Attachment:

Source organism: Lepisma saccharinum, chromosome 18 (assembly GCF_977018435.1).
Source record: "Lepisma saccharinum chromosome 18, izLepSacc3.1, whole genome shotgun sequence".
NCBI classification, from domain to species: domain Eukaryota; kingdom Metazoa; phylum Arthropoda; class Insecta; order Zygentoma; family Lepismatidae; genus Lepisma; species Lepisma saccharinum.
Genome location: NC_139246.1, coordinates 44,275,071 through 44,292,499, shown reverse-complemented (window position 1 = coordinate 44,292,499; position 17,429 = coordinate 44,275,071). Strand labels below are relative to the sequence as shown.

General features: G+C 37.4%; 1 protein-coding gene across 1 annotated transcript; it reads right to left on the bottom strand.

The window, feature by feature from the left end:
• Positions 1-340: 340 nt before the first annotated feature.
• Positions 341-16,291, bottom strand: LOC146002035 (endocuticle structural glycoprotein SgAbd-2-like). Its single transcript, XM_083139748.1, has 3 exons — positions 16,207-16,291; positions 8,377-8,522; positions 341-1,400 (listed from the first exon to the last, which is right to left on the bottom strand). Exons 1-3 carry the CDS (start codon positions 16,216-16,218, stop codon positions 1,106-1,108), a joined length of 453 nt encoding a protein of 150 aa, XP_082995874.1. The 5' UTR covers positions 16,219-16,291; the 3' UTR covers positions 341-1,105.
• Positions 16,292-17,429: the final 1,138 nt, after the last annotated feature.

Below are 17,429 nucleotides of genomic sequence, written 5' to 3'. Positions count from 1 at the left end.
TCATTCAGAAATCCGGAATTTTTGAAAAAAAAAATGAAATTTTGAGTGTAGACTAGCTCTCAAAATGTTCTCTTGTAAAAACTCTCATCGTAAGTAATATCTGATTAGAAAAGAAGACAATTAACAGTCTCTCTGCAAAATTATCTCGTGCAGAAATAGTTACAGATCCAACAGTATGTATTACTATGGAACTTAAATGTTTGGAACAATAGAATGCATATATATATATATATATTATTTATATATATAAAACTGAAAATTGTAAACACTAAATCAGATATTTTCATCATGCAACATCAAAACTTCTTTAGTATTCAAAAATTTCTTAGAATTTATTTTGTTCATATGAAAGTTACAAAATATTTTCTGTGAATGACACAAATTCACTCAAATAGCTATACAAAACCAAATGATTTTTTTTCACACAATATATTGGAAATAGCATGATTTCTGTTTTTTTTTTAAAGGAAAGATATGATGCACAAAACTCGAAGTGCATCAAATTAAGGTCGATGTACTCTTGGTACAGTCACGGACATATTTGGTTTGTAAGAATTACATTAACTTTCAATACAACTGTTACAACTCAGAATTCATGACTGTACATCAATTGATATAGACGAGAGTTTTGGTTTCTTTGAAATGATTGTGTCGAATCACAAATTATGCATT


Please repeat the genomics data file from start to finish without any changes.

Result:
Source organism: Lepisma saccharinum, chromosome 18 (assembly GCF_977018435.1).
Source record: "Lepisma saccharinum chromosome 18, izLepSacc3.1, whole genome shotgun sequence".
NCBI classification, from domain to species: domain Eukaryota; kingdom Metazoa; phylum Arthropoda; class Insecta; order Zygentoma; family Lepismatidae; genus Lepisma; species Lepisma saccharinum.
Genome location: NC_139246.1, coordinates 44,275,071 through 44,292,499, shown reverse-complemented (window position 1 = coordinate 44,292,499; position 17,429 = coordinate 44,275,071). Strand labels below are relative to the sequence as shown.

General features: G+C 37.4%; 1 protein-coding gene across 1 annotated transcript; it reads right to left on the bottom strand.

The window, feature by feature from the left end:
• Positions 1-340: 340 nt before the first annotated feature.
• Positions 341-16,291, bottom strand: LOC146002035 (endocuticle structural glycoprotein SgAbd-2-like). Its single transcript, XM_083139748.1, has 3 exons — positions 16,207-16,291; positions 8,377-8,522; positions 341-1,400 (listed from the first exon to the last, which is right to left on the bottom strand). Exons 1-3 carry the CDS (start codon positions 16,216-16,218, stop codon positions 1,106-1,108), a joined length of 453 nt encoding a protein of 150 aa, XP_082995874.1. The 5' UTR covers positions 16,219-16,291; the 3' UTR covers positions 341-1,105.
• Positions 16,292-17,429: the final 1,138 nt, after the last annotated feature.

Below are 17,429 nucleotides of genomic sequence, written 5' to 3'. Positions count from 1 at the left end.
TCATTCAGAAATCCGGAATTTTTGAAAAAAAAAATGAAATTTTGAGTGTAGACTAGCTCTCAAAATGTTCTCTTGTAAAAACTCTCATCGTAAGTAATATCTGATTAGAAAAGAAGACAATTAACAGTCTCTCTGCAAAATTATCTCGTGCAGAAATAGTTACAGATCCAACAGTATGTATTACTATGGAACTTAAATGTTTGGAACAATAGAATGCATATATATATATATATATTATTTATATATATAAAACTGAAAATTGTAAACACTAAATCAGATATTTTCATCATGCAACATCAAAACTTCTTTAGTATTCAAAAATTTCTTAGAATTTATTTTGTTCATATGAAAGTTACAAAATATTTTCTGTGAATGACACAAATTCACTCAAATAGCTATACAAAACCAAATGATTTTTTTTCACACAATATATTGGAAATAGCATGATTTCTGTTTTTTTTTTAAAGGAAAGATATGATGCACAAAACTCGAAGTGCATCAAATTAAGGTCGATGTACTCTTGGTACAGTCACGGACATATTTGGTTTGTAAGAATTACATTAACTTTCAATACAACTGTTACAACTCAGAATTCATGACTGTACATCAATTGATATAGACGAGAGTTTTGGTTTCTTTGAAATGATTGTGTCGAATCACAAATTATGCATT